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Averaged Perceptron Sequence Tagger

Project description

Apertag: Averaged Perceptron Tagger

Apertag is a sequence tagger based on an averaged perceptron model. In order to avoid making assumptions about what kind of sequence data you are labeling, or the format of your features, the input to the tagger is simply sequences of feature value sets. Each set of values represent an observation to receive a tag. A feature value can be any python type, as long as it can be hashed, but it’s important to note that the the values are used only in a binary fashion, i.e. either they exist in the context of the item being tagged or not; the nature of the value has no impact on the decision.

A simple example illustrating an NP-chunker:

>>> t = Tagger()
>>> t.train([[['POS=DT','WRD=the'],['POS=NN','WRD=dog']]],[['NP-B','NP-I']])
>>> t.tag([['POS=DT','WRD=the'],['POS=NN','WRD=dog']])
['NP-B', 'NP-I']

There is one crucial exception to all this featuratory freedom: Any features wishing to make use of the actual output tags need to signal this by formatting their value as a string with special tags that will be replaced by the corresponding tags from the current context during tagging. The tag format is “<Tn>”, where n is the negative index of the tag relative to the current position. For example, if you are training a POS-tagger and you have a feature that looks at the current word and the previous output tag, and the current word is “dog”, the feature could be encoded as “<T1>:dog”. The tagger will expand this using its predicted label context into something like “DT:dog” (depending on your tag set and feature format, of course).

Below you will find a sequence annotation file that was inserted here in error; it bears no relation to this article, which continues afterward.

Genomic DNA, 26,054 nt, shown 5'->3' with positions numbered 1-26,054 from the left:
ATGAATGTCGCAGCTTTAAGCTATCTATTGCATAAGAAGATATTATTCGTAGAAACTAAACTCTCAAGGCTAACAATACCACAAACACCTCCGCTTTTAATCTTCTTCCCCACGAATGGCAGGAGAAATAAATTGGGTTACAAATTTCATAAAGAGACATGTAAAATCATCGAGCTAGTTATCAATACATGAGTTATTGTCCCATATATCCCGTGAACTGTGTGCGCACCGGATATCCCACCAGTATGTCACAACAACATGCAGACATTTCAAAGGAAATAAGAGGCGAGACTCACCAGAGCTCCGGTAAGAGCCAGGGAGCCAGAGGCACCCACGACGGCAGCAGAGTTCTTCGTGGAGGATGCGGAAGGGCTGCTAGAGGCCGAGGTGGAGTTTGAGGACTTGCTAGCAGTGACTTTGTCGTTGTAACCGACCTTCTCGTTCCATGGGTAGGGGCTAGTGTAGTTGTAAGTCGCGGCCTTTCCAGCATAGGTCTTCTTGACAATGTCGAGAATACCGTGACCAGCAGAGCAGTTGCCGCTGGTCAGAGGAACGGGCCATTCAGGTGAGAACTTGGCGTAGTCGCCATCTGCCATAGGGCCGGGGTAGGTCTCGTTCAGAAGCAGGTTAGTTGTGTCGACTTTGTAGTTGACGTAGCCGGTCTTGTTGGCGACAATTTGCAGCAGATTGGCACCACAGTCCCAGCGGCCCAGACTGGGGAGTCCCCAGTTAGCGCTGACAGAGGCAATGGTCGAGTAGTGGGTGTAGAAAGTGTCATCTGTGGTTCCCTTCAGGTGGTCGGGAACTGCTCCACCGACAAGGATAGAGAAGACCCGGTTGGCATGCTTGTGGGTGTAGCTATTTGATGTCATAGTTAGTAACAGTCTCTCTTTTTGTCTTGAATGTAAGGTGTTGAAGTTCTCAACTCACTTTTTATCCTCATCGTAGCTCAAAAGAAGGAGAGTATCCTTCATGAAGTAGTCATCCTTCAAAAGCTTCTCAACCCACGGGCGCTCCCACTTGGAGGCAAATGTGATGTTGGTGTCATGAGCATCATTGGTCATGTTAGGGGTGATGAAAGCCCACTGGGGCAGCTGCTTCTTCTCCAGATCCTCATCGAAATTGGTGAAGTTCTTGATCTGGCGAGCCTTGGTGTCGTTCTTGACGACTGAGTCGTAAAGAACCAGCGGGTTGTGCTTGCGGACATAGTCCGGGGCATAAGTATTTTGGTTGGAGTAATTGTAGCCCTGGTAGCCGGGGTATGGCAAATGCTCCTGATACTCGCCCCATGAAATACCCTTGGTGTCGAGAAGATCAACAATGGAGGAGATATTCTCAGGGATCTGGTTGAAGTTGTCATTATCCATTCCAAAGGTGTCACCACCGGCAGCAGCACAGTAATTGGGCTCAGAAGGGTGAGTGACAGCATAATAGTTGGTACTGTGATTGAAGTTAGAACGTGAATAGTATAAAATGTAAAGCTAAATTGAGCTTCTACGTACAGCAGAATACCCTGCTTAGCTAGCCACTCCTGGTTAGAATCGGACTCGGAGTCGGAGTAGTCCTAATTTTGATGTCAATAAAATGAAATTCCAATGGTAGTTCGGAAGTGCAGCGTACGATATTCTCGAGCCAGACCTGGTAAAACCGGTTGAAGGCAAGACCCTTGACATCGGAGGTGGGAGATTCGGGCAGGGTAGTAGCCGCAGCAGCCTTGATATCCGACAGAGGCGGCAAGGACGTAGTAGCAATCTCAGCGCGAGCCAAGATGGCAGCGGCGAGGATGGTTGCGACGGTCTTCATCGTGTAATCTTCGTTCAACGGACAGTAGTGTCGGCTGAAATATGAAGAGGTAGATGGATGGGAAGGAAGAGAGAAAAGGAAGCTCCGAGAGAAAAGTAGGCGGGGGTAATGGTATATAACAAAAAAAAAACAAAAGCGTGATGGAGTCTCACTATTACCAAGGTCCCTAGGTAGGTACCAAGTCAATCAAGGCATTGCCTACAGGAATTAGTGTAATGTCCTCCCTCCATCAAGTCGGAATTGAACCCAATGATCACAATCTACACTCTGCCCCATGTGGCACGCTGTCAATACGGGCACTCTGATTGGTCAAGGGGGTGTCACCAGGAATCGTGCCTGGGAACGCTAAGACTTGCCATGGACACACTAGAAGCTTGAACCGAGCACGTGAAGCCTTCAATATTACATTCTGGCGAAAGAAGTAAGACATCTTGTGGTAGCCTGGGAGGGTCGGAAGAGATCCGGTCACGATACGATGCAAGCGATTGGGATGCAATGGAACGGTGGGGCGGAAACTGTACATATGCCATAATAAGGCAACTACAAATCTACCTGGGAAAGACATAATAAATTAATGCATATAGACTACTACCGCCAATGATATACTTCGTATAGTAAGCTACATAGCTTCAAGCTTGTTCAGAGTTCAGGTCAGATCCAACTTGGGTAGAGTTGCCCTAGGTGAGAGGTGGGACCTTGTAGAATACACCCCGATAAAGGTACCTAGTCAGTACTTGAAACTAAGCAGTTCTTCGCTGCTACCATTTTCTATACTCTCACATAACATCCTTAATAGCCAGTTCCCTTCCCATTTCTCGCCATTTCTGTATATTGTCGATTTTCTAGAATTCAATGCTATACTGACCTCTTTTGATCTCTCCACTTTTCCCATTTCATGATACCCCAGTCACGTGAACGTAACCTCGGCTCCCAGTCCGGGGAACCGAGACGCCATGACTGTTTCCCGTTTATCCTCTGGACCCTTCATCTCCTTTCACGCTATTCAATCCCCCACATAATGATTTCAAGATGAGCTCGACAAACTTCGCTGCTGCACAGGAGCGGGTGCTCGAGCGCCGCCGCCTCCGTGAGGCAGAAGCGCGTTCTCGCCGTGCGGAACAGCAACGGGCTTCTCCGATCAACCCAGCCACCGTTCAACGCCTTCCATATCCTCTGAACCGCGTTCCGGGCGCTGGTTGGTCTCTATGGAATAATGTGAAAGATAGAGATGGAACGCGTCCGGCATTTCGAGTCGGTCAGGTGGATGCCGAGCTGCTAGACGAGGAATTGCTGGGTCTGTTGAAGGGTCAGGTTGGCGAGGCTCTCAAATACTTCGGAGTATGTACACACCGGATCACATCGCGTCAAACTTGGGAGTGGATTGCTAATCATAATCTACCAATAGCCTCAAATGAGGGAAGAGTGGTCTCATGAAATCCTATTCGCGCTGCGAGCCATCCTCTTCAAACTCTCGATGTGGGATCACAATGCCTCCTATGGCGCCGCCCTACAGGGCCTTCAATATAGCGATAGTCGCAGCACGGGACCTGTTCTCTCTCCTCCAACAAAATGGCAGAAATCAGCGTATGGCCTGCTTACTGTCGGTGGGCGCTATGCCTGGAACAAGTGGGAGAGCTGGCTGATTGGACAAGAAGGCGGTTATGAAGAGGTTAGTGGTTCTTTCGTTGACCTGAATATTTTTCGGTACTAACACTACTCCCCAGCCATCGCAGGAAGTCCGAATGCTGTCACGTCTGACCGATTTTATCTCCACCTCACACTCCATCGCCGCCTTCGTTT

An example illustrating a POS-tagger with output label features:

>>> t = Tagger()
>>> t.train([[['POS -1:<T-1>','W:the'],['POS -1:<T-1>','W:dog']]],[['DT','NN']])
>>> t.tag([['POS -1:<T-1>','W:the'],['POS -1:<T-1>','W:dog']])
['DT', 'NN']

It is most likely a good idea to use this format for training as well, even though you (hopefully) have the output tags yourself at that point, to ensure the features are identical across training and tagging.

If you don’t require output tags for any of your features, you can slightly increase performance (especially for non-string features) by setting expand_features=False.

Where do I put my columns?

The tagger module can be run as a standalone script, which takes its input as good old files of tab delimited columns, where each row is an observation consisting of feature values, followed by the tag in the last column. For more info run:

$ python {train,tag} -h

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